Every student has potential. It might not be obvious every minute of every day; sometimes you might have to look harder in some students than others. But every student has a potential – and that’s what a teacher’s job is– to help then unlock and nurture that potential.
I remember one boy from a few years ago who was particularly shy and quiet during my drama lessons. I always encourage free expression and movement, and students experiment with different levels of volume, but, although that particular student didn’t seem like not enjoying his time there, he always kept things to himself.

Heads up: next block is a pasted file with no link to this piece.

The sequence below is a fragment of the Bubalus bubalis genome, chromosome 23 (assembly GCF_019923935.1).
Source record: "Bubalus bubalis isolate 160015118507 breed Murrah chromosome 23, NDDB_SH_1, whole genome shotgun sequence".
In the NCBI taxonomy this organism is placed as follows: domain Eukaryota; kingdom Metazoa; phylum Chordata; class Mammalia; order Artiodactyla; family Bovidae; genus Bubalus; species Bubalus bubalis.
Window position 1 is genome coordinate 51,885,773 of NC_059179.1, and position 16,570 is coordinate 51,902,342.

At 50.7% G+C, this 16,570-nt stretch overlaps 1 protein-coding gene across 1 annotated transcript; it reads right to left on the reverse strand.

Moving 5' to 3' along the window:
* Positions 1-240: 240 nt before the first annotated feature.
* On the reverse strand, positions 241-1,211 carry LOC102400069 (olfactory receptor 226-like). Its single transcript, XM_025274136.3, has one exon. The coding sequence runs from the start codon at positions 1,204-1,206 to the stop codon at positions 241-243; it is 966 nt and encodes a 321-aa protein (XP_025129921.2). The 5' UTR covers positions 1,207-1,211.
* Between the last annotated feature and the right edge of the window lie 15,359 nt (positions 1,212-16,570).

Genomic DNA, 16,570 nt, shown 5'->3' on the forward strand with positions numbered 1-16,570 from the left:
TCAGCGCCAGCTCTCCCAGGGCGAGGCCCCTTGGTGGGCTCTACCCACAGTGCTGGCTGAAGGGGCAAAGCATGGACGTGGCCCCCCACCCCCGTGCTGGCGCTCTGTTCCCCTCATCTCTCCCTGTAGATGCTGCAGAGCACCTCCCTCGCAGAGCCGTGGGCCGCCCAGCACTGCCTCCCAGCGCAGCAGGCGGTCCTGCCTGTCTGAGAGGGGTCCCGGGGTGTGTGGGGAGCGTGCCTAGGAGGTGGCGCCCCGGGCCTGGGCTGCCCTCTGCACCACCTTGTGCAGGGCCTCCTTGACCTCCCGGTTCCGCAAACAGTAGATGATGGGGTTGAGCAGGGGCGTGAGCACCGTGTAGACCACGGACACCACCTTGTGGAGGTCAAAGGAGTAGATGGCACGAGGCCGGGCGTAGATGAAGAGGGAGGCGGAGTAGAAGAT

During their usual snack break one day, and after numerous attempts and tricks to make him take part in the activities, he came to me saying that he had written, or better say drew, a play. It was about a team of sailors who, whilst being on a treasure hunt, got attacked by pirates. To my surprise, the play had a full plot, main characters, and solid structure, and was about 10 drawings long. I was speechless. It suddenly dawned on me that in front of me I had a little ‘writer’, and it finally became clear why he couldn’t be transformed into a young ‘actor’. It was because he was equipped with different qualities and characteristics than what I was expecting to see... After that day, my approach towards that student changed, and I encouraged him to participate in a way that freed up his inner talent and imagination. At the end of the year, not only he took part in our little show, but he also was the leading student helping write it! Going back to how I started, I do understand that working with a big number of students a day makes it hard to distinguish their individual strengths quickly. It is essential that we treat all of them with sensitivity and openness, so when the time comes, we are able to recognize the clues instantly, and act accordingly. See you in the classroom ! Danay Bouzala, Director of Drama